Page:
Bathurst Courthouse Detail

Legal Drawings

These portfolios comprise Legal Drawings and watercolours of legal subjects completed over the past 25 years. They include drawings of Barristers Judges and Courthouses amongst others.

The first New South Welsh Charter of Justice of 2 April 1787 created the power to convene a criminal court. This was the Court of Criminal Jurisdiction. The first Charter of Justice also created a Court of Civil Jurisdiction to hear and determine in a summary way all pleas relating to real and personal property, debts, contracts, grant of probates and to administer intestate estates. Magistrates appointed in the early years of the colony were unpaid honorary appointments. The first paid magistrate was D’Arcy Wentworth appointed in 1810.

Local Courts were known as Courts of Petty Sessions. Such courts had originated in England in the fourteenth century. Although during the early years of the colony references are made to Courts of Petty Session sittings by Magistrates, it was not until 1832 that Courts of Petty Sessions were formally established in New South Wales.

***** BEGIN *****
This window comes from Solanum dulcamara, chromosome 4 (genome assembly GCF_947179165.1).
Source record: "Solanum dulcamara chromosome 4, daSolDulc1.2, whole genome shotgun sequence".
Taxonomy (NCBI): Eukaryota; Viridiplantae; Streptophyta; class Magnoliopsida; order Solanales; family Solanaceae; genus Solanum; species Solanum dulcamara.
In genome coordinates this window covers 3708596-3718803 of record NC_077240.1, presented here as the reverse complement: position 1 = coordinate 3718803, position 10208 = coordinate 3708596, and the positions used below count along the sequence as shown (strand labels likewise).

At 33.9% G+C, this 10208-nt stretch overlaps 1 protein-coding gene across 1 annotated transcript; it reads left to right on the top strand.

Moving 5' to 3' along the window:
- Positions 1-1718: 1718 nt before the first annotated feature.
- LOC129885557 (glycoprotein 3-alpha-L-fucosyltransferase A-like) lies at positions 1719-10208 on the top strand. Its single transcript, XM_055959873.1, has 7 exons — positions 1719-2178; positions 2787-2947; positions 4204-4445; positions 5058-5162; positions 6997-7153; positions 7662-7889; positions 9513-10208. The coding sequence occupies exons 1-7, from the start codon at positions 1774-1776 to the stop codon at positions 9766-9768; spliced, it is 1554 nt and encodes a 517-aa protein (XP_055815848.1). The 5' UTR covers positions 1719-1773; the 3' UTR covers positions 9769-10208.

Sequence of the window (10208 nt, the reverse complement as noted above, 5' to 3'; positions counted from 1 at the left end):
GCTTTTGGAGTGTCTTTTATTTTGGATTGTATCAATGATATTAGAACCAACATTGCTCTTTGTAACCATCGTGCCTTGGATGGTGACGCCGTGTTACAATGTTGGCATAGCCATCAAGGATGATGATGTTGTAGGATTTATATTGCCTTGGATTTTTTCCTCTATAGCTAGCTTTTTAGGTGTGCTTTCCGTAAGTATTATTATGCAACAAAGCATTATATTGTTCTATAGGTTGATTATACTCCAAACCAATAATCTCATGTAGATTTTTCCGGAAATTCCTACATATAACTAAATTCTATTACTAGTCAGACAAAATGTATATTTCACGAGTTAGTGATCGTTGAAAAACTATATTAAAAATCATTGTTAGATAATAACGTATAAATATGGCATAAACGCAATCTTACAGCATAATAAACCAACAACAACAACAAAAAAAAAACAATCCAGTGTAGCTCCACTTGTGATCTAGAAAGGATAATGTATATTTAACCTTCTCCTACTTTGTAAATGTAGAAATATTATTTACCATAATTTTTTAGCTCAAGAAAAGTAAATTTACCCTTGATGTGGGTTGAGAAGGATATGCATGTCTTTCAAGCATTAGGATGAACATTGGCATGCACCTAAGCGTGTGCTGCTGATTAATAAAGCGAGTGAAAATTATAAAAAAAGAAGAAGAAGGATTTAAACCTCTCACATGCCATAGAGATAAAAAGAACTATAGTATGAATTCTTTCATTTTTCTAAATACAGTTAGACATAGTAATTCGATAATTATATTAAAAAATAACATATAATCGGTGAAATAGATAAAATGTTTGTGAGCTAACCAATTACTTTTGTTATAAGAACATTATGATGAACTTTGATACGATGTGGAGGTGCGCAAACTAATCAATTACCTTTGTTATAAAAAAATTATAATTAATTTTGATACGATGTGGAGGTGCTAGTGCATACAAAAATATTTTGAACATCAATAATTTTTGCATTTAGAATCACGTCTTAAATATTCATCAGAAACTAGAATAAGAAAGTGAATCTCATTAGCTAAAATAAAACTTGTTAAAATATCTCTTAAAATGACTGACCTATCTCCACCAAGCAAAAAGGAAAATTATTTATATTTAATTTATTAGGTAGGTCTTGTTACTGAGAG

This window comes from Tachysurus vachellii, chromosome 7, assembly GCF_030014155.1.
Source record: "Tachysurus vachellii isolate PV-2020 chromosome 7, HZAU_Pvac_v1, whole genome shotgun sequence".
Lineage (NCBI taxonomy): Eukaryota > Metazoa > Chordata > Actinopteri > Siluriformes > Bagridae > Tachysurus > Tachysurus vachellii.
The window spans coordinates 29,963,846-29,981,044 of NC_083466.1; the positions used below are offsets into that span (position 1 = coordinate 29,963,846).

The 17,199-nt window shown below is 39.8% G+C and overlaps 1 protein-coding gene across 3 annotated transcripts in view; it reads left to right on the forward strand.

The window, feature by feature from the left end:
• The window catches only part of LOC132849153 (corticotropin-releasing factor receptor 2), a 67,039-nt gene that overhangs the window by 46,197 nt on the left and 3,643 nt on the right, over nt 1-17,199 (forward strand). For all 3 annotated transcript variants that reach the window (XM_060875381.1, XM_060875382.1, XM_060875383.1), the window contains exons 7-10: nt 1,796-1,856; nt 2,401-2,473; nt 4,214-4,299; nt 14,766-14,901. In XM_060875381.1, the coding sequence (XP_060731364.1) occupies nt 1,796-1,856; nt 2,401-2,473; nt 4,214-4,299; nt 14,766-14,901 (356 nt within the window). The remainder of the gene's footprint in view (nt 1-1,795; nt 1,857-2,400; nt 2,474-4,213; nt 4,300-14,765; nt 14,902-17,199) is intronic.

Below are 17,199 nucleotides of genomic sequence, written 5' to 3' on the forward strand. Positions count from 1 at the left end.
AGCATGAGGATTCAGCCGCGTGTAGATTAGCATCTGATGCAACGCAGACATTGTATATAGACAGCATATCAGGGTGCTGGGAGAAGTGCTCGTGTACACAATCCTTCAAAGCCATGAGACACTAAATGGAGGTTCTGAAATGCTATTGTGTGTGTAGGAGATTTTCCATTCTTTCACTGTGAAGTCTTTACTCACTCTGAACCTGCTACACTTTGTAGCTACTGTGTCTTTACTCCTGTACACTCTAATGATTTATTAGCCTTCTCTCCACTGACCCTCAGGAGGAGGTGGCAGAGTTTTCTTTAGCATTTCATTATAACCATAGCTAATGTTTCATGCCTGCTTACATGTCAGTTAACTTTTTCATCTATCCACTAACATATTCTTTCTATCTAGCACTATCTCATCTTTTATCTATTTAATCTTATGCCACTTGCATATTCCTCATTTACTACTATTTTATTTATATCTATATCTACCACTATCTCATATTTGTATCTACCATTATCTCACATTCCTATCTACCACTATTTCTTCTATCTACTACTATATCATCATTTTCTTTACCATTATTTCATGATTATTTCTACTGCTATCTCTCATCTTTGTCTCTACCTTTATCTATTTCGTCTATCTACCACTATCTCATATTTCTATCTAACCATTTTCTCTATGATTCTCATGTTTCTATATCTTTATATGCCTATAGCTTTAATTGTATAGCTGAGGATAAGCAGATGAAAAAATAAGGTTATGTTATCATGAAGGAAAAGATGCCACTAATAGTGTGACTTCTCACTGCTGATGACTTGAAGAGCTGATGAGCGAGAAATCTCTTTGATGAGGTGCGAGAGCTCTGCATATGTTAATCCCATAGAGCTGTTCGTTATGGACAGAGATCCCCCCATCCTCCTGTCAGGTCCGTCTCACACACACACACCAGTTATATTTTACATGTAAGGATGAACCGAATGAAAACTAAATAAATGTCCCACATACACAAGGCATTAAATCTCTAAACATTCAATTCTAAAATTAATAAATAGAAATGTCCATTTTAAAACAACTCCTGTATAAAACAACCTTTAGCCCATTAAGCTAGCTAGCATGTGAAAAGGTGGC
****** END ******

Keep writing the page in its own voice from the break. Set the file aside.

The first Courts of Petty Sessions were proclaimed in the Government Gazette of 3 October 1832. The proclamations gave notice that Courts of Petty Sessions were to be held at the following locations: Sydney (Police Office and Hyde Park Barracks), Inverary, Parramatta, Bathurst, Windsor, Newcastle, Penrith, Paterson’s Plains, Liverpool, Maitland, Campbelltown, Darlington, Wollongong, Invermein, Stonequarry Creek, Port Stephens, Bong Bong or Berrima, Port Macquarie, Goulburn Plains.

More than three hundred courthouses have been built in New South Wales since settlement. The oldest existing Local Court in New South Wales is the Local Court at Windsor which was built in 1821.

In 1985 the Local Courts Act abolished Courts of Petty Sessions by changing their name to Local Courts and appointments are now made under that Act. There are currently 160 Local Courts established throughout New South Wales and 130 Magistrates appointed.